Time Capsule: How ACP Created The First Top Ten Armies In 2009

BLIZZARD, Shamrock Bulletin Headquarters – The Top Ten has become an iconic weekly event in the army community, yet little know that it was first created by the Army of Club Penguin over ten years ago.

The weekly Top Ten Armies has been a staple in the army community for many years now, providing us all with a summation of the weekly army events each Sunday. The excitement and anticipation over who will be crowned top-dog keeps everyone enthralled as every army leader dares to desire the label of “largest army” that week. Most recently, the Rebel Penguin Federation and Ice Warriors have been top contenders with the Army of CP and Help Force hot on their heels.

While the Top Ten Armies has historically been run by the major news organisation or league at the time, be that CPA Central or CP Army Hub, it was first seen on the Army of CP website on April 15th, 2009. Army of CP leader Boomer20 stated this Top Ten Armies was based solely on “views and comments”, rather than army sizes on Club Penguin or the amount of events they held that week. As shown, the ACP were ranked first with other big names such as the Nachos and Rebel Penguin Federation close behind.

This ACP Top Ten Armies continued for some time, but began to fizzle out when the CP Army Central initiated a rankings of their own. The first of these, published on August 5th 2009 by Woton, was a more researched version that was based on his opinion. This saw the Nachos crowned the number one army, with the Army of CP and Ice Warriors just behind. This type of Top Ten, based on opinion only, continued for some time and largely saw the Army of CP at the top.

Under Head of Site Sklooperis, a Top Ten formula was created in 2011 that was based on army size, tactics and number of events. The tactics part of this was of course still based on opinion, but the formula itself was able to remove a significant amount of bias from the rankings. This March 2012 Top Ten Armies sees a more familiar format and the use of Sklooperis’ formula.

September 2013, however, saw the Top Ten formula heavily updated to reflect the more modern age of the army community. In a post titled “The CP Army Central Top Ten Version 2.0“, Bluesockwa1 stated a new formula would be put into effect from then on. It would feature a newly improved ‘AUSIA’ multiplier to account for the creation of this division and encourage army representation from those in the ‘AUSIA’ regions.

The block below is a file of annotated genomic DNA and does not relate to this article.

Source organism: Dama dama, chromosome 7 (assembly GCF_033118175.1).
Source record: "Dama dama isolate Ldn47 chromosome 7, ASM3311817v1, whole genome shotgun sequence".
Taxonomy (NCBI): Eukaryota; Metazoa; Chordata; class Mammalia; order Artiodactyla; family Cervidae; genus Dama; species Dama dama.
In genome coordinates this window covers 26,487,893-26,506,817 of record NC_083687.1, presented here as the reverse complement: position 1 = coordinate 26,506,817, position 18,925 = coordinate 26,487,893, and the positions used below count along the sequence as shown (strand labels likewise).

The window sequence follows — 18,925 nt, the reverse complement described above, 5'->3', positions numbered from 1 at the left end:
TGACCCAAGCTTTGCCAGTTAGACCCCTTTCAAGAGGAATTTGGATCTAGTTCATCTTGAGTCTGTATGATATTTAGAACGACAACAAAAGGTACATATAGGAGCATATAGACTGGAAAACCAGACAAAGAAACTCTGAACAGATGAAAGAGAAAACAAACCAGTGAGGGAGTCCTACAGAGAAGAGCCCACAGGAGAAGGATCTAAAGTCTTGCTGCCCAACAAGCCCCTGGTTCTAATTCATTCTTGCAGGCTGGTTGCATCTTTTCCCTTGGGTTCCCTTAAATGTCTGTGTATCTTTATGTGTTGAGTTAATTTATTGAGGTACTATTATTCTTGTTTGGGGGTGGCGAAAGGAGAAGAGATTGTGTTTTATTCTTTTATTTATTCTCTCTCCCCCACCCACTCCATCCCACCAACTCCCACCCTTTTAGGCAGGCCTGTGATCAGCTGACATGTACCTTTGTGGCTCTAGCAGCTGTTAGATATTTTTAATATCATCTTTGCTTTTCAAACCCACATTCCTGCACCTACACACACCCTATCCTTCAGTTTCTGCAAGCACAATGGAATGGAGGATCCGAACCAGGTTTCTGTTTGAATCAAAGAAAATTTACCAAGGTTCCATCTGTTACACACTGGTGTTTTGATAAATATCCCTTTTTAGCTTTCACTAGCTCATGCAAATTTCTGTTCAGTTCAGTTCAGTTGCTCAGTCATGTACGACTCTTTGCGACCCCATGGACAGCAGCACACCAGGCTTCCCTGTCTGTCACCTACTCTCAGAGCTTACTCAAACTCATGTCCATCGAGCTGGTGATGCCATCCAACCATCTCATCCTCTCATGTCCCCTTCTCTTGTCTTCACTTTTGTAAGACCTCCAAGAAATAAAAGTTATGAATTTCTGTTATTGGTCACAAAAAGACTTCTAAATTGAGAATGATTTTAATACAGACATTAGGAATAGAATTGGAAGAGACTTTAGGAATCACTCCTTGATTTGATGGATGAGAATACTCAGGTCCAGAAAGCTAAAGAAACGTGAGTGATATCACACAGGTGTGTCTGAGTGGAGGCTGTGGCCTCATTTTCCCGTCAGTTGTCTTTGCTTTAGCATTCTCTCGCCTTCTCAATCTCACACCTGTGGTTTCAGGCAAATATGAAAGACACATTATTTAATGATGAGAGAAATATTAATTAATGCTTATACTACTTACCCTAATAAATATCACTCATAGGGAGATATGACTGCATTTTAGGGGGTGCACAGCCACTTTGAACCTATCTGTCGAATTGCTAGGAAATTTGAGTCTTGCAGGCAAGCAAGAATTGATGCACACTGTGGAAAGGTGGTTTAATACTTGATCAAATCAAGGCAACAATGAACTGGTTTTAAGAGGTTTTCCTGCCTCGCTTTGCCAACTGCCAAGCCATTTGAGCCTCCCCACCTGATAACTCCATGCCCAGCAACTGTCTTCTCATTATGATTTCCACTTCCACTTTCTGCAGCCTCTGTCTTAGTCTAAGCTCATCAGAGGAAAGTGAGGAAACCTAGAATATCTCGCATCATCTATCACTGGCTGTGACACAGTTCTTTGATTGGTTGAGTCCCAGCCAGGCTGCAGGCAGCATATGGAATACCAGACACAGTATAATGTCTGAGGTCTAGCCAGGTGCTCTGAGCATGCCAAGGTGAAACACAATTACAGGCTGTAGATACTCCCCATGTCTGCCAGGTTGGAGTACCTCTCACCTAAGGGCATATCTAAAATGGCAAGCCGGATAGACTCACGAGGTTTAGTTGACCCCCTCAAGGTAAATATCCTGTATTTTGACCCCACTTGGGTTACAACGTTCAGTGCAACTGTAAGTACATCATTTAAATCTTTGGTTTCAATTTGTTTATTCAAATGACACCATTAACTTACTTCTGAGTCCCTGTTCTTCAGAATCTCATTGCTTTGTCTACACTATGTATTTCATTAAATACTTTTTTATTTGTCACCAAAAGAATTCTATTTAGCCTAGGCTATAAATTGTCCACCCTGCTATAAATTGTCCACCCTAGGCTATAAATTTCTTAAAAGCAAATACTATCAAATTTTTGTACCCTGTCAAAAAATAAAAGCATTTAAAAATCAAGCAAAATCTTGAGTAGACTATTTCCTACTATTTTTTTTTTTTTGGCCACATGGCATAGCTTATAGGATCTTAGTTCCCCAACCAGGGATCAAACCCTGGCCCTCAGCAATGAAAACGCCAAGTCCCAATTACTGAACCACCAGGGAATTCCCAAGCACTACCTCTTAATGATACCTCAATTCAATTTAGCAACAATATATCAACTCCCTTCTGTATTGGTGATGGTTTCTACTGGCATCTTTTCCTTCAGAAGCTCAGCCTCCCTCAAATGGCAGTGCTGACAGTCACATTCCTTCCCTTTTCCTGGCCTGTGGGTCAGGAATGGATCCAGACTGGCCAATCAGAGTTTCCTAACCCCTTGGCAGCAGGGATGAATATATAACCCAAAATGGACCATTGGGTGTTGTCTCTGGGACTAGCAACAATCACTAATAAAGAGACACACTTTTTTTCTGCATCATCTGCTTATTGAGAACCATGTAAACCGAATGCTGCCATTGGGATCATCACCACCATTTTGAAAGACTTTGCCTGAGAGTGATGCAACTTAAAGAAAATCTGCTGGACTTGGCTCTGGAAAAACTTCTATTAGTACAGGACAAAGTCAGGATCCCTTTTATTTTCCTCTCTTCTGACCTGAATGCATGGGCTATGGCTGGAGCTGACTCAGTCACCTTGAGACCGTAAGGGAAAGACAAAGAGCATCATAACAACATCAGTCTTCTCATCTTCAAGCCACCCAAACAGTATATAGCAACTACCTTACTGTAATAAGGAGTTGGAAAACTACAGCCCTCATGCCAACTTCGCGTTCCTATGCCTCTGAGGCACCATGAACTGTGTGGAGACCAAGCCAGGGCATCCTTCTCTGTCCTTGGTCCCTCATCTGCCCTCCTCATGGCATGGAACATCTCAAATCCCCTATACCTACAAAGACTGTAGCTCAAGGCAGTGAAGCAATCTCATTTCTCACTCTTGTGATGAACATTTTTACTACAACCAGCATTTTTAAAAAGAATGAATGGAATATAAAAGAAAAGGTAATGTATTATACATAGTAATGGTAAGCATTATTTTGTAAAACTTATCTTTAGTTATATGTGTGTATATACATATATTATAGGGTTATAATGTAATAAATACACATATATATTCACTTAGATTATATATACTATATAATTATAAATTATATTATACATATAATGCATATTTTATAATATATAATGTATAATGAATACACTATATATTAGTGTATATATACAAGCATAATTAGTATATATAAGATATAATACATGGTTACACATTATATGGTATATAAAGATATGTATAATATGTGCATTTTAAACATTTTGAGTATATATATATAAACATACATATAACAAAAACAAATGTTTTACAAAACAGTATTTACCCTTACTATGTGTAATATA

As the original Club Penguin army community faded away to make way for the CPPS continuation, the various leagues and media organisations adopted their own formulas that were heavily influenced by the CP Army Central one. The most notable of these was CP Army Hub, who calculated their rankings based on average size, number of events and a new factor – consistency. This measures the number of events an army has against their sizes, with more points being awarded to armies having lots of events at a higher size. This was to stop a common manipulation of the previous formula’s by armies hosting a single event at very high sizes and claiming a top position.

The Top Ten found its way back home in 2020 and was once again posted on the ACP website – this time on the established media organisation known as the Shamrock Bulletin. The Shamrock Bulletin has been posting their weekly ‘Top Twenty Armies’, which includes armies from the small-medium community too, for some time now and it has proven to be the most accurate and reliable one in the present day.

What do YOU think? Let us know your thoughts in the comment section below!


ACP Field Marshal & Shamrock Bulletin Reporter

5 Responses

  1. Hope you enjoyed it!


  3. […] Top Ten Armies is a weekly staple in the army community, with the excitement and anticipation over who will be […]

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